"This is an excellent book. The author succeeds in writing an exciting story about his research on low-fuel space travel, a subject that is not widely known but that will interest many readers. Moreover, the mathematical aspects of chaos in the context of space missions is well treated at the level of the nonexpert." Florin Diacu, University of Victoria

Review:

"This is a good story. It is rare to see a nonpedantic book on celestial mechanics that gives some backroom stories about trajectory geeks. Belbruno ties very abstract concepts to real problems and situations." Wendell W. Mendell, NASA Johnson Space Center, Astromaterials Research & Exploration Science Directorate

Synopsis:

"Almost fifty years after the beginning of space flight, Belbruno's work offers a realistic beginning for minimum--fuel and maximum--payload trajectories for interplanetary operations. It is a mark of sophistication in the evolution of space travel that simplified solutions to the vexing many-body problem are found to have practical applications. Belbruno's three-body solution for low-thrust minimum-fuel trajectories serves well not only the future of space flight but helps astronomy in understanding the sometimes erratic motions of celestial bodies."--Edgar D. Mitchell, Apollo 14 astronaut

"Fly Me to the Moon is a fast, easy read that explains in simple nonscientific terms very complex matters of celestial mechanics, and it is delightful reading for students and professionals to update or learn very important new background materials. It is also a must-read for the lawyer-scientist."--Ambassador Edward R. Finch, Jr.

"This is an excellent book. The author succeeds in writing an exciting story about his research on low-fuel space travel, a subject that is not widely known but that will interest many readers. Moreover, the mathematical aspects of chaos in the context of space missions is well treated at the level of the nonexpert."--Florin Diacu, University of Victoria

"This is a good story. It is rare to see a nonpedantic book on celestial mechanics that gives some backroom stories about trajectory geeks. Belbruno ties very abstract concepts to real problems and situations."--Wendell W. Mendell, NASA Johnson Space Center, Astromaterials Research and Exploration Science Directorate

"This is an excellent book. It is an inside look at the important new field of chaotic trajectories by one of the masters and originators of the field. As we continue into space, I think we will be hearing more and more about these clever trajectories. Ed Belbruno has covered in a beautiful and interesting way the important applications of chaos to astrophysics and spacecraft trajectories. He also tells a very interesting personal story of his battles to get these trajectories used, and how he was able to save the Hiten spacecraft and get it to the moon. This is a great story, and he tells it very well."--Richard Gott, Princeton University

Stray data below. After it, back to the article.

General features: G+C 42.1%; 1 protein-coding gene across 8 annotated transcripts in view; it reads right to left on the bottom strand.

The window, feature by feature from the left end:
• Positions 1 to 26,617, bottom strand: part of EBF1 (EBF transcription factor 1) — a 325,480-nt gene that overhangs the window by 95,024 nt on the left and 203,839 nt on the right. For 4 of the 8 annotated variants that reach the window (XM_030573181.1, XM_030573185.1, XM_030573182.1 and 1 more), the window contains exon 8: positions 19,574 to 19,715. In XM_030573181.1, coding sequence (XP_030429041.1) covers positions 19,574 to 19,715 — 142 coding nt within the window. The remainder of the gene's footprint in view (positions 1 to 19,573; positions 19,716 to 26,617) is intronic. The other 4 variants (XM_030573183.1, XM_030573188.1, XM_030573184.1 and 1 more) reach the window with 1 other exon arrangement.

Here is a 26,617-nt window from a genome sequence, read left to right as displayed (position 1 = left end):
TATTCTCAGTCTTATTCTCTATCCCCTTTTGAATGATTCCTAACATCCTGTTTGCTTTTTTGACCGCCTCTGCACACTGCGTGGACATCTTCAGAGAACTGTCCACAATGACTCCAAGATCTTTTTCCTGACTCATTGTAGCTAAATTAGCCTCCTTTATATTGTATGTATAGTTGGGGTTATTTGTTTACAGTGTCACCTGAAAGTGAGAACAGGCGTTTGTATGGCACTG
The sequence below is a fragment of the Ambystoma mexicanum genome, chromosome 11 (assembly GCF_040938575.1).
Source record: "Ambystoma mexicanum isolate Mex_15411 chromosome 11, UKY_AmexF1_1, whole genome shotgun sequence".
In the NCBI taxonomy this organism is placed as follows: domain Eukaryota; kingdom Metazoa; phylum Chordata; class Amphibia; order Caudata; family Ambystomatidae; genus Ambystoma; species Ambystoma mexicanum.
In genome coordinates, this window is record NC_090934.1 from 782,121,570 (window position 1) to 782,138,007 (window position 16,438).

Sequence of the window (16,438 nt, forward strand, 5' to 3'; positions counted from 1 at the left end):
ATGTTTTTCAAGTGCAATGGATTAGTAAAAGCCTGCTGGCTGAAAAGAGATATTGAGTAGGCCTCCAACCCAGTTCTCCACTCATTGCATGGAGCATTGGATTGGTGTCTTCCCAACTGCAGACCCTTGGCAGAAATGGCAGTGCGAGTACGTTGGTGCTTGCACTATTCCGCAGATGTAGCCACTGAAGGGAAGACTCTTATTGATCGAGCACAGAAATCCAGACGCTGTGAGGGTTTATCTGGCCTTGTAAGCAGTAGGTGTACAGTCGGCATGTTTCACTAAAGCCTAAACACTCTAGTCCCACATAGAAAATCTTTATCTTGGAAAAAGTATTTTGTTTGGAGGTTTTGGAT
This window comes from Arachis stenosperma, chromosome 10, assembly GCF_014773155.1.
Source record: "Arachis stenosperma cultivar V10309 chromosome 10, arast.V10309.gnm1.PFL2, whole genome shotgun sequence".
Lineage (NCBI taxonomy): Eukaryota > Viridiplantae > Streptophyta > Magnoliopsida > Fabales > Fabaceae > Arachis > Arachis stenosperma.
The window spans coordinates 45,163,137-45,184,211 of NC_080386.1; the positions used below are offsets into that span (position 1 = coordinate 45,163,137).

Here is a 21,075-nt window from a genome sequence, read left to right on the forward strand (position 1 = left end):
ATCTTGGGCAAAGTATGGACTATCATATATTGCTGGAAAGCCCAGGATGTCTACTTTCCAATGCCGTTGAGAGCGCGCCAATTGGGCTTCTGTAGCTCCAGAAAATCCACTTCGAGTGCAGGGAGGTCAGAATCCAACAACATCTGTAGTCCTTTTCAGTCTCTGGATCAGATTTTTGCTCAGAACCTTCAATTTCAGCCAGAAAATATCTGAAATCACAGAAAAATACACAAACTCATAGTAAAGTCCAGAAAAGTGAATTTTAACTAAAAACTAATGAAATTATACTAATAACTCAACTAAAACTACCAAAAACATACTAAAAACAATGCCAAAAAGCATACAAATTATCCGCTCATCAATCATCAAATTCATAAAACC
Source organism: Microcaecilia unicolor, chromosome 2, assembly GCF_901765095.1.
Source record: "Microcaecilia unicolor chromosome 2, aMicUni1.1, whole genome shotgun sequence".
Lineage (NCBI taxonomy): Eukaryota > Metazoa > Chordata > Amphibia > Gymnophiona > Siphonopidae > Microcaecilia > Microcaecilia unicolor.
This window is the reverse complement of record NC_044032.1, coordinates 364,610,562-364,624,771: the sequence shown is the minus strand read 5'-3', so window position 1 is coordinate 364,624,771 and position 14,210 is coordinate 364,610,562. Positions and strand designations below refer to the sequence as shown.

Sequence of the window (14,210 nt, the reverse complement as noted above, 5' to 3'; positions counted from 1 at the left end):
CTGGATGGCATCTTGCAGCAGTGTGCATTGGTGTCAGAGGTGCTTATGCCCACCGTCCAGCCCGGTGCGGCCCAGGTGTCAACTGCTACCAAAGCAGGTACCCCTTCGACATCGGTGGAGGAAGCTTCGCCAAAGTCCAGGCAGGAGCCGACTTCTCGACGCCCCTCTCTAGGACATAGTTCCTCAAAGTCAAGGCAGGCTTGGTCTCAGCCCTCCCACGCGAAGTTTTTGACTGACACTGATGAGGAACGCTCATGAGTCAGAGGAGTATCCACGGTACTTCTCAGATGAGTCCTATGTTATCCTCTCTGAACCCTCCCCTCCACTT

"The author's newly discovered interplanetary highways offer a romantic reflection of the pre-rocket, pre-airplane era, where balloons would transport us, with hardly any energy of our own, from one unexplored vista to another."--From the foreword by Neil deGrasse Tyson, astrophysicist and Director of the Hayden Planetarium, American Museum of Natural History, author of Death by Black Hole: And Other Cosmic Quandaries

Synopsis:

When a leaf falls on a windy day, it drifts and tumbles, tossed every which way on the breeze. This is chaos in action. In Fly Me to the Moon, Edward Belbruno shows how to harness the same principle for low-fuel space travel--or, as he puts it, "surfing the gravitational field."

Belbruno devised one of the most exciting concepts now being used in space flight, that of swinging through the cosmos on the subtle fluctuations of the planets' gravitational pulls. His idea was met with skepticism until 1991, when he used it to get a stray Japanese satellite back on course to the Moon. The successful rescue represented the first application of chaos to space travel and ushered in an emerging new field.

Part memoir, part scientific adventure story, Fly Me to the Moon gives a gripping insider's account of that mission and of Belbruno's personal struggles with the science establishment. Along the way, Belbruno introduces readers to recent breathtaking advances in American space exploration. He discusses ways to capture and redirect asteroids; presents new research on the origin of the Moon; weighs in on discoveries like 2003 UB313 (now named Eris), a dwarf planet detected in the far outer reaches of our solar system--and much more.

Grounded in Belbruno's own rigorous theoretical research but written for a general audience, Fly Me to the Moon is for anybody who has ever felt moved by the spirit of discovery.

About the Author

Edward Belbruno is President of Innovative Orbital Design, visiting research collaborator in the Department of Astrophysical Sciences at Princeton University, and a consultant on advanced astrodynamics with NASA. He is the author of Capture Dynamics and Chaotic Motions in Celestial Mechanics.

Table of Contents

Foreword by Neil deGrasse Tyson ix

Preface xiii

Acknowledgments xvii

Chapter 1 A Moment of Discovery 1

Chapter 2 An Uncertain Start 5

Chapter 3 Conventional Way to the Moon 9

A Fuel Hog 14